The United States and Iran secretly engaged in a series of high-level, face-to-face talks over the past year, in a high-stakes diplomatic gamble by the Obama administration that paved the way for the historic deal sealed early Sunday in Geneva aimed at slowing Tehranís nuclear program, The Associated Press has learned.
The discussions were kept hidden even from Americaís closest friends, including its negotiating partners and Israel, until two months ago, and that may explain how the nuclear accord appeared to come together so quickly after years of stalemate and fierce hostility between Iran and the West.
President Barack Obama personally authorised the talks as part of his effort - promised in his first inaugural address - to reach out to a country the State Department designates as the worldís most active state sponsor of terrorism.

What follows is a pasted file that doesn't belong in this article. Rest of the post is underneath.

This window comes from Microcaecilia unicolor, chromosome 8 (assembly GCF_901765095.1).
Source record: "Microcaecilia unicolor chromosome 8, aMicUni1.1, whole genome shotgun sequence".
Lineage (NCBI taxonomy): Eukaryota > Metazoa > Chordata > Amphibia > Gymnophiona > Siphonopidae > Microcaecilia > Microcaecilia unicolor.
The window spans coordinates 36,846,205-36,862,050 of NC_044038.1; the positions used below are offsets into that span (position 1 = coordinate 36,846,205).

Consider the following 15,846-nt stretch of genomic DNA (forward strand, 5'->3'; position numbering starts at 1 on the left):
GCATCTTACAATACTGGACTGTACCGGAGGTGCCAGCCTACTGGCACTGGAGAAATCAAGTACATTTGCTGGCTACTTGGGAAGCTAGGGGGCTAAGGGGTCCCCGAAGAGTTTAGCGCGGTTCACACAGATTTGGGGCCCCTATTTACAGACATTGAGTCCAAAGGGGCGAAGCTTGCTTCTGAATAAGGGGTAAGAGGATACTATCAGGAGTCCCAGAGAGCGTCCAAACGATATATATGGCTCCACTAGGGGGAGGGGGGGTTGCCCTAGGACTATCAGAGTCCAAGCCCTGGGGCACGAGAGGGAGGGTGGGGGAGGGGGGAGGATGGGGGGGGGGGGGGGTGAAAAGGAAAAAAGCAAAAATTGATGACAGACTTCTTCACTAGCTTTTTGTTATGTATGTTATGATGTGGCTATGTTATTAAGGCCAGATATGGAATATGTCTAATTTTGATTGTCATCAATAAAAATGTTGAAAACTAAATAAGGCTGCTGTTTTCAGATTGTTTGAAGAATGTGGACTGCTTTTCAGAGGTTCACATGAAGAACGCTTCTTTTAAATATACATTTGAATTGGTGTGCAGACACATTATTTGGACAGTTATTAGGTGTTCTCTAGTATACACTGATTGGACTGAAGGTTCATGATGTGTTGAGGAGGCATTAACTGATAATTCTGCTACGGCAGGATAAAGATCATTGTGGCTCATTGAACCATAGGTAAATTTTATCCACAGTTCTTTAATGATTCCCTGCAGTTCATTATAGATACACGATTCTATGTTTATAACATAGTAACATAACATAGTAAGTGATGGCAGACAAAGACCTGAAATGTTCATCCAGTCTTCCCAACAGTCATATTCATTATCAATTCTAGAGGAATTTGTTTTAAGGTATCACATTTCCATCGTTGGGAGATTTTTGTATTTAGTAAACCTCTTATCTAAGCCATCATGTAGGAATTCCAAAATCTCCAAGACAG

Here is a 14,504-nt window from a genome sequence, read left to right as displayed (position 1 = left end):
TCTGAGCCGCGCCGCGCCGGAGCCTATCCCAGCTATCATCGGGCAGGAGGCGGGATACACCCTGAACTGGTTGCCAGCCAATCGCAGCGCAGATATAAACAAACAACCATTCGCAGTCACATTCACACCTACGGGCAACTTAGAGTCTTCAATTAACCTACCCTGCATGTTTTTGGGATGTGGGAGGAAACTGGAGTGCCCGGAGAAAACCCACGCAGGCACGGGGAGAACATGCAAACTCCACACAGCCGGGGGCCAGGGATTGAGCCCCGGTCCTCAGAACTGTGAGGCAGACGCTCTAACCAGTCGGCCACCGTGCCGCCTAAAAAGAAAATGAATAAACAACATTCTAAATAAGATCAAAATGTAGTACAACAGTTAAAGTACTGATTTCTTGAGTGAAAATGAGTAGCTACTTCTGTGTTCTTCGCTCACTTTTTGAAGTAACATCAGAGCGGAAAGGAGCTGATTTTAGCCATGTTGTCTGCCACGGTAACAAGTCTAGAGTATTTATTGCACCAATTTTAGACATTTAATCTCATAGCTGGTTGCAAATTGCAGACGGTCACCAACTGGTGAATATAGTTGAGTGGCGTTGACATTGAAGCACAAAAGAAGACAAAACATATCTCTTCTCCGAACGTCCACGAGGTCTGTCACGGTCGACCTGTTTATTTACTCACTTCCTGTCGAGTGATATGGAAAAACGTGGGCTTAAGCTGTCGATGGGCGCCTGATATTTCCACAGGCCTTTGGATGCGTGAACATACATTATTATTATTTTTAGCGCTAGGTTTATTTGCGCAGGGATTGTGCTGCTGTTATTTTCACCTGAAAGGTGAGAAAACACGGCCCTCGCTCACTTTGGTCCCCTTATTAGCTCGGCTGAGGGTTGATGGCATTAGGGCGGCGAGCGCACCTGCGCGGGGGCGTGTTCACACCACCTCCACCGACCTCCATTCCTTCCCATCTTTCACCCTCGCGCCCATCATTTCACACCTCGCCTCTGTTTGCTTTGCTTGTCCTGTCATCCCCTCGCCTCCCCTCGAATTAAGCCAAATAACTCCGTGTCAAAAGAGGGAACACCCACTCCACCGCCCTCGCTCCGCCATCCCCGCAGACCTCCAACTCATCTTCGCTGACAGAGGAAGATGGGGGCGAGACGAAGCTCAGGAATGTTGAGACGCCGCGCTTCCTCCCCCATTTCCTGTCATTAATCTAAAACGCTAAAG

The talks were held in the Middle Eastern nation of Oman and elsewhere with only a tight circle of people in the know, the AP learned. Since March, Deputy Secretary of State William Burns and Jake Sullivan, Vice President Joe Bidenís top foreign policy adviser, have met at least five times with Iranian officials. The last four clandestine meetings produced much of the agreement later formally hammered out in negotiations in Geneva among the United States, Britain, France, Russia, China, Germany and Iran, reportedly.